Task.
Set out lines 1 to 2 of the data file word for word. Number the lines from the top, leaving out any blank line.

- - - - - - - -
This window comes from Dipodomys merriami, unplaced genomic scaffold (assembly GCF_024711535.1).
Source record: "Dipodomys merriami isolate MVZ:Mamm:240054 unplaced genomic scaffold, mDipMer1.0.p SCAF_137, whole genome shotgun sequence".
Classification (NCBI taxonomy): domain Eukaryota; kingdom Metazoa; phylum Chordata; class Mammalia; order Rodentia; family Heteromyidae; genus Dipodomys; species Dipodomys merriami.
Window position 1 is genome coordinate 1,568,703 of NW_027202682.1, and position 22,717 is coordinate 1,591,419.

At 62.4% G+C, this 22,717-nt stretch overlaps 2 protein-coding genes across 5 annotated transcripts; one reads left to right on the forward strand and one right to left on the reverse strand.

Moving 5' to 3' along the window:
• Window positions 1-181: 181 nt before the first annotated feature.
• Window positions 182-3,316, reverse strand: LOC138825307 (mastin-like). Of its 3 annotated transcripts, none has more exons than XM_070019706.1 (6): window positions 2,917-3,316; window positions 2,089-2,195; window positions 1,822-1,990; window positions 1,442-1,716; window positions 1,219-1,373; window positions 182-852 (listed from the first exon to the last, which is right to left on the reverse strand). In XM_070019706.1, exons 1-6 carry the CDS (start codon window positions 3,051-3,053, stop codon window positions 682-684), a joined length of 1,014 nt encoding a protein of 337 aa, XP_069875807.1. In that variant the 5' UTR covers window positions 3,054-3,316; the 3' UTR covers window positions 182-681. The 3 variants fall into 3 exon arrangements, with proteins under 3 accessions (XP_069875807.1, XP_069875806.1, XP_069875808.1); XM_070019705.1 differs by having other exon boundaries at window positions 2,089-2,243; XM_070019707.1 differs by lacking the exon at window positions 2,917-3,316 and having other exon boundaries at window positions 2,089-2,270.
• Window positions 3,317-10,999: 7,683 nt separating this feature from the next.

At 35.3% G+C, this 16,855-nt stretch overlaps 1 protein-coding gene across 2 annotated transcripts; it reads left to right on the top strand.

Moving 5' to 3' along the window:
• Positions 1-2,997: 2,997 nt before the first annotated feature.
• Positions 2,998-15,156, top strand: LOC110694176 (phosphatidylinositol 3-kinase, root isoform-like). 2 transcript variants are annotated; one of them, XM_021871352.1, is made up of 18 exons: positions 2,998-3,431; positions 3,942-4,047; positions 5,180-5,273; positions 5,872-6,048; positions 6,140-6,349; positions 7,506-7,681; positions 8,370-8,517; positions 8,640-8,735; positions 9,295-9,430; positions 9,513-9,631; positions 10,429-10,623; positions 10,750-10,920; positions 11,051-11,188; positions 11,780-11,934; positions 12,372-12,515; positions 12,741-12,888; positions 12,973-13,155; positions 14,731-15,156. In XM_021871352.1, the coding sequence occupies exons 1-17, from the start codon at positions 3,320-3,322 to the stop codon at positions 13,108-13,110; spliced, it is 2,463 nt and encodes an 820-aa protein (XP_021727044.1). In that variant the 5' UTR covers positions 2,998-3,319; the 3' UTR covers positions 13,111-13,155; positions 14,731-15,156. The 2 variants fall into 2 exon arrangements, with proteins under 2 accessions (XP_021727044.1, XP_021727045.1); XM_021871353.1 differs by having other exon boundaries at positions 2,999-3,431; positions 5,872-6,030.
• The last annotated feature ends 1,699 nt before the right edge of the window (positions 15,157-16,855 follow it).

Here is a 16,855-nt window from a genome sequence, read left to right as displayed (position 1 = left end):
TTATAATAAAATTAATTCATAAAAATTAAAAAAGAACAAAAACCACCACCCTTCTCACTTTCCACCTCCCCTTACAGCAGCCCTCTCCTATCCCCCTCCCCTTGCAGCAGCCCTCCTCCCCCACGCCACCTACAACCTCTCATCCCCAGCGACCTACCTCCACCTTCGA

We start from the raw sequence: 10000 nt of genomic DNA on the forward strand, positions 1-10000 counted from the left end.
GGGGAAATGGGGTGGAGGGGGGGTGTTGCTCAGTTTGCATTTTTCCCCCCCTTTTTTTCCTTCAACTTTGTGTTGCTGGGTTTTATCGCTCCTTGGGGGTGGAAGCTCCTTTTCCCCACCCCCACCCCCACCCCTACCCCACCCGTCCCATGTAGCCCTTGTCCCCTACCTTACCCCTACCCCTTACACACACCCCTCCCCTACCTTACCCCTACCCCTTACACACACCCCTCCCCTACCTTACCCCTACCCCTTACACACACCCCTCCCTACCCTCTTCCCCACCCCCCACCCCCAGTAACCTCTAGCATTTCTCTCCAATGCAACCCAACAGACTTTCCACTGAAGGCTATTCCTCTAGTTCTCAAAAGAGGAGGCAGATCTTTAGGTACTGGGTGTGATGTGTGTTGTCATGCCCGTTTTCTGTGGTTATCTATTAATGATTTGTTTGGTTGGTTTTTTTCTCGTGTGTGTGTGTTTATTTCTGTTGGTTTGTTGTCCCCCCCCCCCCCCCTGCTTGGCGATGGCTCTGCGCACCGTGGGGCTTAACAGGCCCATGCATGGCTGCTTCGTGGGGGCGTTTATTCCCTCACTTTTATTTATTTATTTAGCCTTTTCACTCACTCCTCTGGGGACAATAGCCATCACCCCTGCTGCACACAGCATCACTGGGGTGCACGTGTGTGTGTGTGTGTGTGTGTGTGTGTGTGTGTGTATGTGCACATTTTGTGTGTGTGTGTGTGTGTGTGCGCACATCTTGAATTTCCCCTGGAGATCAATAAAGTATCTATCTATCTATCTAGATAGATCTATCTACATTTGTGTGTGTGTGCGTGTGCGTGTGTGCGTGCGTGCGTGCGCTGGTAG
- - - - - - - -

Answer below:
This window comes from Dipodomys merriami, unplaced genomic scaffold (assembly GCF_024711535.1).
Source record: "Dipodomys merriami isolate MVZ:Mamm:240054 unplaced genomic scaffold, mDipMer1.0.p SCAF_137, whole genome shotgun sequence".